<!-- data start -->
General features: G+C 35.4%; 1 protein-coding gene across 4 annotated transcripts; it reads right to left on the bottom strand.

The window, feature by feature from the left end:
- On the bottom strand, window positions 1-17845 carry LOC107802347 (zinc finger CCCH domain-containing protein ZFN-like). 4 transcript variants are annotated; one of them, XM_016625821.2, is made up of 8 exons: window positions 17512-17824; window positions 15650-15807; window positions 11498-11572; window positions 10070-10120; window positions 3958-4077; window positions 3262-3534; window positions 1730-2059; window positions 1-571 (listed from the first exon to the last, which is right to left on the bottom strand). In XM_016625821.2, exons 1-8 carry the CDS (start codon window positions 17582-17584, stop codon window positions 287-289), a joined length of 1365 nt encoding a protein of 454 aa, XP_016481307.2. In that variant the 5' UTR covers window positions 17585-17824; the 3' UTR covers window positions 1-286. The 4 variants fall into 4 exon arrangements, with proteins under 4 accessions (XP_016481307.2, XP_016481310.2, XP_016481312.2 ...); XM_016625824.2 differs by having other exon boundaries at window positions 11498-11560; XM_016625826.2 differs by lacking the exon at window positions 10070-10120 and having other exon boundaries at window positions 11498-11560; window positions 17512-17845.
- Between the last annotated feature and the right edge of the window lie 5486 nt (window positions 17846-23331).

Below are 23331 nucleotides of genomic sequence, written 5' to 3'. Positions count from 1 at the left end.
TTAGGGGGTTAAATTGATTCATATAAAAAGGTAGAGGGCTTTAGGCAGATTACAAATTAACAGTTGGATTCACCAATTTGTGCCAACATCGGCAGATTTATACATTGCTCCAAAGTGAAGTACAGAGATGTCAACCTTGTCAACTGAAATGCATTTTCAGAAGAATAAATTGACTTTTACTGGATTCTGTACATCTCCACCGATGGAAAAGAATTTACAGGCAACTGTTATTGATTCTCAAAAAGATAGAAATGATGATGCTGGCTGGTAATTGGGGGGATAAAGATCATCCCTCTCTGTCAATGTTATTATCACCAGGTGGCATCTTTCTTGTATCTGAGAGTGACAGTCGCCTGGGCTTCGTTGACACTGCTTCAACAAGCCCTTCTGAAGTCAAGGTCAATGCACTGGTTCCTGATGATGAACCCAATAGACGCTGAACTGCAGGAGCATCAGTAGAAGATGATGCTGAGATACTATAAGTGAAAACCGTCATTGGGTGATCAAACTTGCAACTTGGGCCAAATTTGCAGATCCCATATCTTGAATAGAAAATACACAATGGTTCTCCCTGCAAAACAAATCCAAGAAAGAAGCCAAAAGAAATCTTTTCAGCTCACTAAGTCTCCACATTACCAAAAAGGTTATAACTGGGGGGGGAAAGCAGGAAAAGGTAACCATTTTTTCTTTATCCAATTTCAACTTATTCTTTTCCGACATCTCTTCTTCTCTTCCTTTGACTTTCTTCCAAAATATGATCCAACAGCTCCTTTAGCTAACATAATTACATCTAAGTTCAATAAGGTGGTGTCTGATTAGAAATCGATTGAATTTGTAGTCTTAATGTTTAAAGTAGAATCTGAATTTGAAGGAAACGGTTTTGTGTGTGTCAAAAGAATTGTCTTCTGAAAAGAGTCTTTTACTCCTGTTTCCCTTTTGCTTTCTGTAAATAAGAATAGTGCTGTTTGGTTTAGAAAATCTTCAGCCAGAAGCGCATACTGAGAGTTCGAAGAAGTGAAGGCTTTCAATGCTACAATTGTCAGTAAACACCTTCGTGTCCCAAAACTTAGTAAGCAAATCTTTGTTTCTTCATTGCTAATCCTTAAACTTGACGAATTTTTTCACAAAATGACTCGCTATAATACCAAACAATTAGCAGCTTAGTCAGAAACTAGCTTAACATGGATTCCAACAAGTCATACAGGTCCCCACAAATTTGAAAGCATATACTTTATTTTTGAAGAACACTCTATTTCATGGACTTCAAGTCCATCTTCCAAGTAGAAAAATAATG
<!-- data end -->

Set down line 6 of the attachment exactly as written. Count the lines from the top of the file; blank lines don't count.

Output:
TTAGGGGGTTAAATTGATTCATATAAAAAGGTAGAGGGCTTTAGGCAGATTACAAATTAACAGTTGGATTCACCAATTTGTGCCAACATCGGCAGATTTATACATTGCTCCAAAGTGAAGTACAGAGATGTCAACCTTGTCAACTGAAATGCATTTTCAGAAGAATAAATTGACTTTTACTGGATTCTGTACATCTCCACCGATGGAAAAGAATTTACAGGCAACTGTTATTGATTCTCAAAAAGATAGAAATGATGATGCTGGCTGGTAATTGGGGGGATAAAGATCATCCCTCTCTGTCAATGTTATTATCACCAGGTGGCATCTTTCTTGTATCTGAGAGTGACAGTCGCCTGGGCTTCGTTGACACTGCTTCAACAAGCCCTTCTGAAGTCAAGGTCAATGCACTGGTTCCTGATGATGAACCCAATAGACGCTGAACTGCAGGAGCATCAGTAGAAGATGATGCTGAGATACTATAAGTGAAAACCGTCATTGGGTGATCAAACTTGCAACTTGGGCCAAATTTGCAGATCCCATATCTTGAATAGAAAATACACAATGGTTCTCCCTGCAAAACAAATCCAAGAAAGAAGCCAAAAGAAATCTTTTCAGCTCACTAAGTCTCCACATTACCAAAAAGGTTATAACTGGGGGGGGAAAGCAGGAAAAGGTAACCATTTTTTCTTTATCCAATTTCAACTTATTCTTTTCCGACATCTCTTCTTCTCTTCCTTTGACTTTCTTCCAAAATATGATCCAACAGCTCCTTTAGCTAACATAATTACATCTAAGTTCAATAAGGTGGTGTCTGATTAGAAATCGATTGAATTTGTAGTCTTAATGTTTAAAGTAGAATCTGAATTTGAAGGAAACGGTTTTGTGTGTGTCAAAAGAATTGTCTTCTGAAAAGAGTCTTTTACTCCTGTTTCCCTTTTGCTTTCTGTAAATAAGAATAGTGCTGTTTGGTTTAGAAAATCTTCAGCCAGAAGCGCATACTGAGAGTTCGAAGAAGTGAAGGCTTTCAATGCTACAATTGTCAGTAAACACCTTCGTGTCCCAAAACTTAGTAAGCAAATCTTTGTTTCTTCATTGCTAATCCTTAAACTTGACGAATTTTTTCACAAAATGACTCGCTATAATACCAAACAATTAGCAGCTTAGTCAGAAACTAGCTTAACATGGATTCCAACAAGTCATACAGGTCCCCACAAATTTGAAAGCATATACTTTATTTTTGAAGAACACTCTATTTCATGGACTTCAAGTCCATCTTCCAAGTAGAAAAATAATG